15 U.S.C. § 78u-6(a)(6).

Thus, “[t]o sue under Dodd-Frank’s anti-retaliation provision, a person must first provide information relating to a violation of the securities laws to the [SEC].”

Dig. Realty Trust, Inc. v. Somers, 138 S. Ct. 767, 772–73 (2018) (quotation marks omitted and alterations adopted).

In his brief on appeal, Hunt does not expressly address the lower court’s “shotgun” pleading determination, and, as a result, the district court’s dismissal of the complaint is due to be affirmed.

Sapuppo, 739 F.3d at 681–82.

But in any event, the district court did not err in finding that his complaint was a “shotgun” pleading.

As the record reflects, the complaint consisted of three numbered paragraphs that spanned paragraphs and pages; failed to isolate claims by defendants;

and largely failed to discuss any facts — thereby falling into several of our identified categories of prohibited “shotgun” pleadings.

Weiland, 792 F.3d at 1321-23.

The district court also was correct that amendment would have been futile.

For one, res judicata and collateral estoppel barred Hunt’s claims for breach of contract and fraud, since Hunt sued the same parties for the same alleged breach of contract and fraud in several prior cases.

See, e.g., Hunt I, 684 F. App’x at 944.4

These decisions were final judgments and were “rendered by a court of competent jurisdiction,” “on the merits,” against the same parties, and “the prior and present causes of action [were] the same.”

Jang, 206 F.3d at 1149.

Moreover, even if some of Hunt’s claims had not been explicitly presented in any of his prior cases, they would still be barred by res judicata because every claim arose from the same facts as each of his prior cases, and he could have raised them in any of the prior proceedings.

Baloco, 767 F.3d at 1247.

Also, despite Hunt’s arguments, there have been no “changes in the law” that would “prevent the application of res judicata and collateral estoppel” in this case.

Precision Air Parts, 736 F.2d at 1503.

In addition, Hunt’s claims under the Sarbanes-Oxley Act and Dodd-Frank Act were futile because they fail to state a claim upon which relief could be granted.

As the record reflects, Hunt did not allege that he was an “employee” under the Sarbanes-Oxley Act, nor that he “provide[d] information relating to a violation of the securities laws to the [SEC]” as required under the Dodd-Frank Act.

4 To the extent that Hunt challenges the district court’s decisions under Fed. R. Civ. P. 60(b), we conclude that he has not identified any “extraordinary circumstances” entitling him to relief, and the district court did not abuse its discretion in this respect.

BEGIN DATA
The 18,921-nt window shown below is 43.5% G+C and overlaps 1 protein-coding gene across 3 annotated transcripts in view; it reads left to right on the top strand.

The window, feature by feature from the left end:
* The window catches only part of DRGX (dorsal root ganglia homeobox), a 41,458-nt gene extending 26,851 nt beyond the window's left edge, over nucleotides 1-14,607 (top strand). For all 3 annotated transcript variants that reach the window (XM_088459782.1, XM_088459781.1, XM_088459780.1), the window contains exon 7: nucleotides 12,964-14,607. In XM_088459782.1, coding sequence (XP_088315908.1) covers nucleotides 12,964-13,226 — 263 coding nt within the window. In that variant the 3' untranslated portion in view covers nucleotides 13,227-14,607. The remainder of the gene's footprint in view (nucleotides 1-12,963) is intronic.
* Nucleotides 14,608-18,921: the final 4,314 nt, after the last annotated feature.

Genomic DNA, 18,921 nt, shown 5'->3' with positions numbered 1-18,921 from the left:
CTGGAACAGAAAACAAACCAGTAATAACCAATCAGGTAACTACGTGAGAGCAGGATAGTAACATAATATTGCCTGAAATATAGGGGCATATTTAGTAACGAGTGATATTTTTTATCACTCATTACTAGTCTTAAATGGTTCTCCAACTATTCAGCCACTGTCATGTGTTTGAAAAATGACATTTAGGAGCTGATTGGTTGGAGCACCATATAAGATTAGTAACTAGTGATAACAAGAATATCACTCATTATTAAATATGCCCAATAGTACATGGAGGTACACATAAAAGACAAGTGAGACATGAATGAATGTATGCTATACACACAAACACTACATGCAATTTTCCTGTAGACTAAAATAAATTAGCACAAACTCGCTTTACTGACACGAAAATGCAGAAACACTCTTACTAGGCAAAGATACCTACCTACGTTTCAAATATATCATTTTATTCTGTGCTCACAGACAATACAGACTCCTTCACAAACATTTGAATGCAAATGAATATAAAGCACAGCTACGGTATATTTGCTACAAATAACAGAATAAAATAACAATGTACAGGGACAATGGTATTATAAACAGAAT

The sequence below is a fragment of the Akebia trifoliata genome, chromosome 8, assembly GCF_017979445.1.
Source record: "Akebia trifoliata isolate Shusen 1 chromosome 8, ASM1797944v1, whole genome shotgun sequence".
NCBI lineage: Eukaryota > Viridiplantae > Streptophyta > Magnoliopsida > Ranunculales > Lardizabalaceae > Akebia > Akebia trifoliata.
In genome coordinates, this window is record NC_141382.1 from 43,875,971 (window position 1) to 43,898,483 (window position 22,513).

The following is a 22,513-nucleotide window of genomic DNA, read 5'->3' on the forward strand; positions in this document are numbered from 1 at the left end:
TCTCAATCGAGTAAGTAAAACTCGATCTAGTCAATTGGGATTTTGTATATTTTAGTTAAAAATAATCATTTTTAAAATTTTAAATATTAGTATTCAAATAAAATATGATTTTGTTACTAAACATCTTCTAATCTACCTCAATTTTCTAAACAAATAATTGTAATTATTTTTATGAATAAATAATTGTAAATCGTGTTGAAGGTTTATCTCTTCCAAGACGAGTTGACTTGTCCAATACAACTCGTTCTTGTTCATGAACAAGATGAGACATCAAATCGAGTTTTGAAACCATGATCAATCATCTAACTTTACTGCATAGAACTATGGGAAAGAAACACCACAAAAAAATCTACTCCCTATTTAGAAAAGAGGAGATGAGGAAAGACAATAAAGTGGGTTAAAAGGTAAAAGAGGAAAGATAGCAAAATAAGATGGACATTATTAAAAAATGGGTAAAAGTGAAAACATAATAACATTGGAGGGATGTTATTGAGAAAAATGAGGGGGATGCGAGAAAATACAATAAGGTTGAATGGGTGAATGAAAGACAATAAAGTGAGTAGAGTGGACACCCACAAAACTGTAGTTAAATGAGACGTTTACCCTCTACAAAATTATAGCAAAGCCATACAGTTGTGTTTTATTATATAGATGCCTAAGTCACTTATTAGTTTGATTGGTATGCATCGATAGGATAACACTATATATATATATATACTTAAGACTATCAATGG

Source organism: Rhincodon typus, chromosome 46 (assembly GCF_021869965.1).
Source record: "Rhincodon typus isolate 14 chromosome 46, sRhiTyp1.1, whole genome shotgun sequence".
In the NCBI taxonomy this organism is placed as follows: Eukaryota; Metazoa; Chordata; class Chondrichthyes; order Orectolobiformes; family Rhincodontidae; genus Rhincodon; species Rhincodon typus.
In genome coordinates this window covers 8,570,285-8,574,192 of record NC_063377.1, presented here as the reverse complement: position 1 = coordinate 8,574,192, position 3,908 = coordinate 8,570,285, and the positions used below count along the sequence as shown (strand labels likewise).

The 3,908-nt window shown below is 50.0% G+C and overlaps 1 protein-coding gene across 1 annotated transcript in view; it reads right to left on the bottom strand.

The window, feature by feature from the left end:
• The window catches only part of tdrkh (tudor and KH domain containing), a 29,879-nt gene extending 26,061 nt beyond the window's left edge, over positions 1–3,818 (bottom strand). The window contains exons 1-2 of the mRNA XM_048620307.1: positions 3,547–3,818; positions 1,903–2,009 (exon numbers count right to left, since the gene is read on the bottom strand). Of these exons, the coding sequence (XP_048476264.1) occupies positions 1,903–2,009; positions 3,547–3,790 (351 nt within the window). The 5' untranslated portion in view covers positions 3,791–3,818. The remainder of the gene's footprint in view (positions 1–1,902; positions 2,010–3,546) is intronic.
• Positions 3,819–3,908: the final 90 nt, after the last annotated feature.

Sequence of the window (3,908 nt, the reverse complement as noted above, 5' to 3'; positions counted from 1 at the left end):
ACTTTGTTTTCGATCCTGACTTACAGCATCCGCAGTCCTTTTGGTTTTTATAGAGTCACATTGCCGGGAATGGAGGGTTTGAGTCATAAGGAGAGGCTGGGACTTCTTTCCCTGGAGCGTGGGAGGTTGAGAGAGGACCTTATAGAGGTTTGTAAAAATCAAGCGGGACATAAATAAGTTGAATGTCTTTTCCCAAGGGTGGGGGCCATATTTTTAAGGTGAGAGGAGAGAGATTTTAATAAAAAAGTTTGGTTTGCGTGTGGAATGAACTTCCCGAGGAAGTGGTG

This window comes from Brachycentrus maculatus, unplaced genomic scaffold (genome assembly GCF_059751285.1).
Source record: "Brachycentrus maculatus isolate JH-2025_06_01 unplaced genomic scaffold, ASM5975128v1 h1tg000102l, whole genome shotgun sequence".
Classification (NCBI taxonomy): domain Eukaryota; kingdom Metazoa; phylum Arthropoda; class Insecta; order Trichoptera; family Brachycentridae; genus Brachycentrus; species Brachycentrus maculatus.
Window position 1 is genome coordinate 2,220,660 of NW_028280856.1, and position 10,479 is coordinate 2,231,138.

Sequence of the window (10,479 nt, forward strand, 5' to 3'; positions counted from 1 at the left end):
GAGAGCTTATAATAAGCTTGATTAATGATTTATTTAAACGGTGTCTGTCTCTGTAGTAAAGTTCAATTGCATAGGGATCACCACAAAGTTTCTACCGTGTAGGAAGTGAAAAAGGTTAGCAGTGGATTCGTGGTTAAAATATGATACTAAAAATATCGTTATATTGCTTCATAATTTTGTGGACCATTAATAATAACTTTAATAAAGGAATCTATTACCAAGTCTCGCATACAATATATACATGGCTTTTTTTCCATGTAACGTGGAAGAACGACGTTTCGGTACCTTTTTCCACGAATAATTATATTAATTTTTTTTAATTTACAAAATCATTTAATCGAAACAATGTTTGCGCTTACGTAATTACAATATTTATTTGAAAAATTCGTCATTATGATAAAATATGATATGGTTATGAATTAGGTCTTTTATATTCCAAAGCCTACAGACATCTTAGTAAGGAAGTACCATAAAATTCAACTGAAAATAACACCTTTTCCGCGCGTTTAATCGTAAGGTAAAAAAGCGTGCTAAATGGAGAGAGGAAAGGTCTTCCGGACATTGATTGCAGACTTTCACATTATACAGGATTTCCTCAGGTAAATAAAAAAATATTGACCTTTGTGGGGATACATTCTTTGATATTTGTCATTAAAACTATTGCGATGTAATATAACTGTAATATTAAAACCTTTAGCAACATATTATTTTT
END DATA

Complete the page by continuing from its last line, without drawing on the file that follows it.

Toole v. Baxter Healthcare Corp., 235 F.3d 1307, 1316 (11th Cir. 2000) (quotation marks omitted).

Somers, 138 S. Ct. at 772–74.

Accordingly, Hunt did not state a cause of action under these statutes, and we affirm.

AFFIRMED.5

5 All of Hunt’s pending motions, which he filed after we imposed a filing restriction on him, are DENIED to the extent they request any relief.

For their part, Nationstar and Deutsche Bank have filed renewed motions for sanctions, requesting monetary sanctions against Hunt for his numerous motions before this Court under 11th Cir. R. 27-4.

Hunt is pro se and we DENY the motions for sanctions at this time.

See Woods v. I.R.S., 3 F.3d 403, 404 (11th Cir. 1993)

(“There can be no doubt that this is a frivolous appeal and we would not hesitate to order sanctions if appellant had been represented by counsel. However, since this suit was filed pro se, we conclude that sanctions would be inappropriate.”).

Although we are reluctant to impose sanctions on pro se appellants, we warn Hunt that our Court has imposed sanctions in circumstances like these, even for pro se litigants, and he is strongly cautioned against bringing any further frivolous motions or claims.

See Ricket v. United States, 773 F.2d 1214, 1216 (11th Cir. 1985)

(imposing sanctions on a pro se appellant who had been warned by the district court that the issues on appeal were frivolous).

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Bankers

PHH Ocwen’s Great At Kickin’ People Out of Homes and Turnin’ Them into Zombie Properties

Compare with: PHH Mortgage Honored by Freddie Mac for Superior Loan Servicing

Published

on

Neighbors Disgusted Waiting Four Years for Action

MAR 31, 2022 | REPUBLISHED BY LIF: MAR 31, 2022
This PHH Ocwen Foreclosed Home in Florida  has accumulated over $1,000,000 in fines

The old adage, “what came first the chicken or the egg,” may well apply to the issue of the city’s Code Enforcement efforts. A more relevant question might be whether the focus should be on “enforcement” or “compliance” to the City Codes and what mechanism should be followed to ensure compliance and fines are paid? That is a question councilors are asking staff to respond to.

The men and women who work within that division of the Marco Island Police Department might even be scratching their heads on occasion as they continue to get mixed messages. Depending on who you speak to within the city you quickly find that the subject of “Code Enforcement” or “Code Compliance” can be very subjective.